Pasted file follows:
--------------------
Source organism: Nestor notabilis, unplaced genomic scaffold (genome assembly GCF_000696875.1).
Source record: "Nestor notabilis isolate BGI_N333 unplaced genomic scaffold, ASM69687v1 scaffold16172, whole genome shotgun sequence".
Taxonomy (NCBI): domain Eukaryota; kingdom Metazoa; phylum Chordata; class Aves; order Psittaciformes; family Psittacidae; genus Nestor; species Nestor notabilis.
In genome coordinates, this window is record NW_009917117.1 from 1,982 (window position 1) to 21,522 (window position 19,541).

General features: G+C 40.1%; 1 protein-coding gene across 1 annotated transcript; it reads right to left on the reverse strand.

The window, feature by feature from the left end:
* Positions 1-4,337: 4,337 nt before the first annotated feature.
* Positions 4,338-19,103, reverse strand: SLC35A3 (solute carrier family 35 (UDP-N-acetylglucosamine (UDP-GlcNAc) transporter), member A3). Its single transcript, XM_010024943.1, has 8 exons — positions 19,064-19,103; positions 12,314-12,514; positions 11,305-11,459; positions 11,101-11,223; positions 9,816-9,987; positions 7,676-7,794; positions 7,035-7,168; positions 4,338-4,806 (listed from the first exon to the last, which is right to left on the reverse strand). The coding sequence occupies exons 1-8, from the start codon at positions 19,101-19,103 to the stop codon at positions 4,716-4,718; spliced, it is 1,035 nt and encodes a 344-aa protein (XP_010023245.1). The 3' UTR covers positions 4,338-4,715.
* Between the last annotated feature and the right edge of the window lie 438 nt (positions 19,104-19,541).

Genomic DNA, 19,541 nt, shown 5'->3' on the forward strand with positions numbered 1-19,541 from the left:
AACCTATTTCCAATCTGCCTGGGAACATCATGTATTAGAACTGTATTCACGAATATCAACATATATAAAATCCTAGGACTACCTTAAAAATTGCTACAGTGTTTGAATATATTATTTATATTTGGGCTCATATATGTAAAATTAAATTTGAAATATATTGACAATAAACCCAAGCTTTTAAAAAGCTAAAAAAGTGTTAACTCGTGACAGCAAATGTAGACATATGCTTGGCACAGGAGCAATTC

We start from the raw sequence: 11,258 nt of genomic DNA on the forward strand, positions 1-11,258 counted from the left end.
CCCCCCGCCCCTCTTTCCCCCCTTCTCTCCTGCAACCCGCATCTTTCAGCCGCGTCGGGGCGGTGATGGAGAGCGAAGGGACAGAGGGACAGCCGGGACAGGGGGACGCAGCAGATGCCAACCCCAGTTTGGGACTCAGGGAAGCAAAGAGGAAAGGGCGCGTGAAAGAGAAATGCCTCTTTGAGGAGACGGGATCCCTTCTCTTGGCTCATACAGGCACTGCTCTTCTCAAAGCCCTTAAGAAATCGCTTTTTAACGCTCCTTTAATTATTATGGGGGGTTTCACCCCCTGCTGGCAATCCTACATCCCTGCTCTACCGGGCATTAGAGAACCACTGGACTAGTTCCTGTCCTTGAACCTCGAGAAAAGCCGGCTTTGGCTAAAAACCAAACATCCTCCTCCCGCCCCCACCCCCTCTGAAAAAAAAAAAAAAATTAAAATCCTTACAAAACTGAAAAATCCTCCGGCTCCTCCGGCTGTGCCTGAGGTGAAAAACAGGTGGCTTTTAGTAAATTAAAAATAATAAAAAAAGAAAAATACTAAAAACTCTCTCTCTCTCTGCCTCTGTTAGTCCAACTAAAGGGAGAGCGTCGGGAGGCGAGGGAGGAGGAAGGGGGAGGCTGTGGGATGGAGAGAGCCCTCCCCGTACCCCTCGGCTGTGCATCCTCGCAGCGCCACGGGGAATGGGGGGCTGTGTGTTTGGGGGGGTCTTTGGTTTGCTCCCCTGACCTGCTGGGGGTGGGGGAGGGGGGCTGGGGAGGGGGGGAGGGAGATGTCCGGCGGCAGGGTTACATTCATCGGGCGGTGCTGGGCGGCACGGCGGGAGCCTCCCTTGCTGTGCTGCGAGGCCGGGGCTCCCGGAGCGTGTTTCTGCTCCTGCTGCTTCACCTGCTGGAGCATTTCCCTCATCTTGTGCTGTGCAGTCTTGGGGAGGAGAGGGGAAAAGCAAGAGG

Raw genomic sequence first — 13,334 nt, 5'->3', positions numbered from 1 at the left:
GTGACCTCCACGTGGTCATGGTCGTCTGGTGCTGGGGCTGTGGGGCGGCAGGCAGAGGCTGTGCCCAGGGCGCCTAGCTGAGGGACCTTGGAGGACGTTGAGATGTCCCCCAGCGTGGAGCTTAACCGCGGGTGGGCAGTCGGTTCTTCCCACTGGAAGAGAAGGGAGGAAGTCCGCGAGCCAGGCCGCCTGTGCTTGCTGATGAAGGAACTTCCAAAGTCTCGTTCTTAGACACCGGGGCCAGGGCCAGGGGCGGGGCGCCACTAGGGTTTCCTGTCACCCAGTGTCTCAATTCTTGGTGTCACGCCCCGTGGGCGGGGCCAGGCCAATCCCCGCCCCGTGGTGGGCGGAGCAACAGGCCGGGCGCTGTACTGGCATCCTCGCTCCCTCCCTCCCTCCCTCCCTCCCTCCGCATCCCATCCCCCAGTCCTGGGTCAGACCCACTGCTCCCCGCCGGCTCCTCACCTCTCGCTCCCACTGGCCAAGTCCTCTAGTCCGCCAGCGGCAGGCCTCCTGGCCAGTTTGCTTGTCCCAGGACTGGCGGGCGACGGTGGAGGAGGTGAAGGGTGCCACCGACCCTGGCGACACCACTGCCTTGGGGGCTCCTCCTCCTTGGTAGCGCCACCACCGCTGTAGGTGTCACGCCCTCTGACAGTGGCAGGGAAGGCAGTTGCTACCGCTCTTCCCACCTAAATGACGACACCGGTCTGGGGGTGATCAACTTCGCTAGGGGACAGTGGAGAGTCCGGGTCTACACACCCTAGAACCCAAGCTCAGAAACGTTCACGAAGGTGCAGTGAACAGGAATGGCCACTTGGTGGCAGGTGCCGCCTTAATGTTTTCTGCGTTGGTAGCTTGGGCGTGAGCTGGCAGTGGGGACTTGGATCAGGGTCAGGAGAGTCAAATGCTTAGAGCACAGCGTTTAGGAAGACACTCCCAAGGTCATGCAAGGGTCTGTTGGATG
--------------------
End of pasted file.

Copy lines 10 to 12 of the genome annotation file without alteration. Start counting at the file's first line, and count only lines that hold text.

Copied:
Genomic DNA, 19,541 nt, shown 5'->3' on the forward strand with positions numbered 1-19,541 from the left:
AACCTATTTCCAATCTGCCTGGGAACATCATGTATTAGAACTGTATTCACGAATATCAACATATATAAAATCCTAGGACTACCTTAAAAATTGCTACAGTGTTTGAATATATTATTTATATTTGGGCTCATATATGTAAAATTAAATTTGAAATATATTGACAATAAACCCAAGCTTTTAAAAAGCTAAAAAAGTGTTAACTCGTGACAGCAAATGTAGACATATGCTTGGCACAGGAGCAATTC

We start from the raw sequence: 11,258 nt of genomic DNA on the forward strand, positions 1-11,258 counted from the left end.